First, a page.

01 May 2006

Not your monkey

The White House Correspondents' Dinner is a who's who of Washington—the President is always the guest of honour—and it's traditionally a funny, good natured roast of the President. The legendary, very funny little video "Bill Clinton: The Final Days" was made for the Dinner.

This year, they invited Stephen Colbert to speak. He's funny and does The Colbert Report, which is a goof on journalism and politics, right?

But this represents a failure to learn the lesson of Jon Stewart's super-cool appearance as a guest on Crossfire. As Atrios said about that:

[The journalists] seem under the impression that the Daily Show is a satirical take on politics and politicians. It is that, a bit, but mostly it's a parody of the news media.
Colbert's speech did not go over well. The satire was actual satire, which was a little too sharp for them. By the middle of Colbert's talk, most of the laughter had died. Kos has a transcript. Colbert went after the President ...
I stand by this man. I stand by this man because he stands for things. Not only for things, he stands on things. Things like aircraft carriers and rubble and recently flooded city squares. And that sends a strong message, that no matter what happens to America, she will always rebound—with the most powerfully staged photo ops in the world.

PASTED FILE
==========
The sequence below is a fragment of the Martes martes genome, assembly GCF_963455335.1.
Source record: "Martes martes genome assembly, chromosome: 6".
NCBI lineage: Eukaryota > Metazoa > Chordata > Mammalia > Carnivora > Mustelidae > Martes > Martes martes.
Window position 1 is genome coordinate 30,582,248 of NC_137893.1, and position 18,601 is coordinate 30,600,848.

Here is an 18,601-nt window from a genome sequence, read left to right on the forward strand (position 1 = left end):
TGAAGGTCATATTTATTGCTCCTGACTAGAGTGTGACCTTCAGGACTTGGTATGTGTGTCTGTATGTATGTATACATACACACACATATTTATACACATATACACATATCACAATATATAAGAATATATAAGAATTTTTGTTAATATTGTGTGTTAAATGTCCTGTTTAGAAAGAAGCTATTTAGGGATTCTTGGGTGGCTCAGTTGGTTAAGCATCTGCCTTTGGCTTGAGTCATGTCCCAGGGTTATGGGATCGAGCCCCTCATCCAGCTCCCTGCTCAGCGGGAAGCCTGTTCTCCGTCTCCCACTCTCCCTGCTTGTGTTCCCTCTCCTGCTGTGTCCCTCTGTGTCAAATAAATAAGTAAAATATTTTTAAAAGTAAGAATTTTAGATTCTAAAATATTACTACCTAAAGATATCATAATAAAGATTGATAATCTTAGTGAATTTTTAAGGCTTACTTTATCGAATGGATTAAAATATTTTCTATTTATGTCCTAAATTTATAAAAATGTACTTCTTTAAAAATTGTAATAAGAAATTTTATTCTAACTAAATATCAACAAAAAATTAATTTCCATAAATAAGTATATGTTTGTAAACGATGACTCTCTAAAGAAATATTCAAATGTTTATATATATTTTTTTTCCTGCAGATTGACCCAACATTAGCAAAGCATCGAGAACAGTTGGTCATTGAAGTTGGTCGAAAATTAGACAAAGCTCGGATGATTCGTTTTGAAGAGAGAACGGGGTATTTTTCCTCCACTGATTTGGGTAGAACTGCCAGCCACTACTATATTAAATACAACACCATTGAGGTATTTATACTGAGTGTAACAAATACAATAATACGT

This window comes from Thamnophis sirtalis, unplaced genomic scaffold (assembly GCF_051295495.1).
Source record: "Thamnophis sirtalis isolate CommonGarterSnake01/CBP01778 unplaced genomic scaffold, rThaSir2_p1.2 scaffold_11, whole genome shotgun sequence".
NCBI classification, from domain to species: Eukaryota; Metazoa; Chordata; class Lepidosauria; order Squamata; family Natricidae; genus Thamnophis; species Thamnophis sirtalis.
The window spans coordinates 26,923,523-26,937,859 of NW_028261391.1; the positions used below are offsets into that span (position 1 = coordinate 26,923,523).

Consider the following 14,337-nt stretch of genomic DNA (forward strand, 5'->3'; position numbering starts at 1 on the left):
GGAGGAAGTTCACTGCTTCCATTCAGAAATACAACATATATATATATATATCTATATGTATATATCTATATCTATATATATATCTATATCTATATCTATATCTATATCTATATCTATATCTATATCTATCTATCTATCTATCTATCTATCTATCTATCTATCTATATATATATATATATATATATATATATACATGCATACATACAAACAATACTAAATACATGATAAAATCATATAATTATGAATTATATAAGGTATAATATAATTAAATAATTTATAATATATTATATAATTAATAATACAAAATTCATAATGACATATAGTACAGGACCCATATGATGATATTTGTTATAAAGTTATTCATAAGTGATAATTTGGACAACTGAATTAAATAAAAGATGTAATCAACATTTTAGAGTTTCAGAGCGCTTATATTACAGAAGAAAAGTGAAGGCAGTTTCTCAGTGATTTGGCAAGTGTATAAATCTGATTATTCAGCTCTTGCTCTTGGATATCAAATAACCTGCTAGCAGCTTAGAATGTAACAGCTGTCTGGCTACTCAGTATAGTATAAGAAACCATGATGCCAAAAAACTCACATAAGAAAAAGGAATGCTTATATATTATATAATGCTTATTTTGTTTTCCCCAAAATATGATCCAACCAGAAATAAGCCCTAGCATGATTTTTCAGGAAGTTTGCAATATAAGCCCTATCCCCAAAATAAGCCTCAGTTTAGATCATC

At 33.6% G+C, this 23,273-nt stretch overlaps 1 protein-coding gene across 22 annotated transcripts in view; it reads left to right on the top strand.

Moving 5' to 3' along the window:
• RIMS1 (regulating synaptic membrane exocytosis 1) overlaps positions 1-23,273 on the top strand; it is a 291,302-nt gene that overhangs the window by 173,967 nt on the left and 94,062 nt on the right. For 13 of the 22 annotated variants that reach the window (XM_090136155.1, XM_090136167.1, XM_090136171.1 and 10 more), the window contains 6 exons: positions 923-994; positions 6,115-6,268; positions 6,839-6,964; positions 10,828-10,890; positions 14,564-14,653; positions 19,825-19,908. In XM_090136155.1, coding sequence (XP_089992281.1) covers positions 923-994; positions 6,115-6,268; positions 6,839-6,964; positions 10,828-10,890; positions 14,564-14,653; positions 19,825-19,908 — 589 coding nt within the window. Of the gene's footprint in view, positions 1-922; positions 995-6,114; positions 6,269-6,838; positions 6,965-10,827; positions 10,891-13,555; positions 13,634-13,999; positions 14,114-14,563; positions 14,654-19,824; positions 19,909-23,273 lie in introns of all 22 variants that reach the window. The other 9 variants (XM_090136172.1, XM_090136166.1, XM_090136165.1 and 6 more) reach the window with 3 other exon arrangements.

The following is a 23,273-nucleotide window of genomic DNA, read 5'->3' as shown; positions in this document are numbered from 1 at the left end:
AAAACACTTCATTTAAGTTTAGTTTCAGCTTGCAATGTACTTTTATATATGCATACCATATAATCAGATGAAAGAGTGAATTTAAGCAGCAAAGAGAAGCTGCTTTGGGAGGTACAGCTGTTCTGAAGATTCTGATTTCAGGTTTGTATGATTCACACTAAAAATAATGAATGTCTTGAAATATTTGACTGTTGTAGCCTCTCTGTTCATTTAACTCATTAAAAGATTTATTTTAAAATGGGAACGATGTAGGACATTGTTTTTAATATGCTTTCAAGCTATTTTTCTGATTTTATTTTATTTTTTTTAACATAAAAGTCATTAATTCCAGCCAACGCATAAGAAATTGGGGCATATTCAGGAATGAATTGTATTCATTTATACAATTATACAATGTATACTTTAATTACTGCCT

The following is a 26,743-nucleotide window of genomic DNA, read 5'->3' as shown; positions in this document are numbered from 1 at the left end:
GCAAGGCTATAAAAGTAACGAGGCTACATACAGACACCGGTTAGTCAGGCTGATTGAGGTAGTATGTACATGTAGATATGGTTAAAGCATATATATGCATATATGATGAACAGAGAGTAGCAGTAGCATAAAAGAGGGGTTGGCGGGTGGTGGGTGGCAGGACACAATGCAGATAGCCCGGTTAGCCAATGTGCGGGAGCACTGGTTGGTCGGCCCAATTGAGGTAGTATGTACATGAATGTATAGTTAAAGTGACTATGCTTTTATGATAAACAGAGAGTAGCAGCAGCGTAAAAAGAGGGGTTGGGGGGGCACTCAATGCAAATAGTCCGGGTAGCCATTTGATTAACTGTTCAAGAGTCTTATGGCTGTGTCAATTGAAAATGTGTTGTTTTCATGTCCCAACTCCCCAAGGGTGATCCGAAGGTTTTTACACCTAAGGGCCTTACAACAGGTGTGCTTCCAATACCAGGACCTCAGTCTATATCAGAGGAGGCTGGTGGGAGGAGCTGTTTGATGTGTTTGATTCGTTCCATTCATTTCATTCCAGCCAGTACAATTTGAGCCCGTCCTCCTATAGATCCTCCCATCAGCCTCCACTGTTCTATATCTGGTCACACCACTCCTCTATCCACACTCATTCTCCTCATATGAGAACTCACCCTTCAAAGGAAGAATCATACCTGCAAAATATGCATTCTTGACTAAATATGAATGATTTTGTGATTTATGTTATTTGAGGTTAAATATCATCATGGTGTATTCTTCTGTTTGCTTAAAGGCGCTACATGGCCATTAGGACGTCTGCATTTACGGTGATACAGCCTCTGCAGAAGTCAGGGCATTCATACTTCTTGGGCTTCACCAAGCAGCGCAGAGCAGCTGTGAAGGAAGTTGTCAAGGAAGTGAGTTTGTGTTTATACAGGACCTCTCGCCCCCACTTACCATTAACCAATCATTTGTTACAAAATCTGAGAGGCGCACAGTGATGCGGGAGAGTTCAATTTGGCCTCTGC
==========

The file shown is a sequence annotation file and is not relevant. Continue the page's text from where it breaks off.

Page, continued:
... but then he also went after the press ...
As excited as I am to be here with the president, I am appalled to be surrounded by the liberal media that is destroying America, with the exception of Fox News. Fox News gives you both sides of every story: the president's side, and the vice president's side.

But the rest of you, what are you thinking, reporting on NSA wiretapping or secret prisons in eastern Europe? Those things are secret for a very important reason: they're super-depressing. And if that's your goal, well, misery accomplished. Over the last five years you people were so good—over tax cuts, WMD intelligence, the effect of global warming. We Americans didn't want to know, and you had the courtesy not to try to find out. Those were good times, as far as we knew.

... and boy, there wasn't a lot of laughter in that room. Not even when Colbert showed a video of a little thriller with himself as White House Press Secretary being stalked by Helen Thomas asking him again and again, "why did we go to war with Iraq?"

YouTube has video AOL (!) has video, Peter Daou observes that you cannot expect the media to cover its own embarassment, and Shakespeare's Sister concludes some spicy comments with a well-deserved award for Mr. Colbert:

1 comment:

Kate said...

Brass balls, indeed! The man's speech was memorable. GW's lack of "sense of humor" pervaded the room. Or perhaps the "truth" hurts too much to laugh.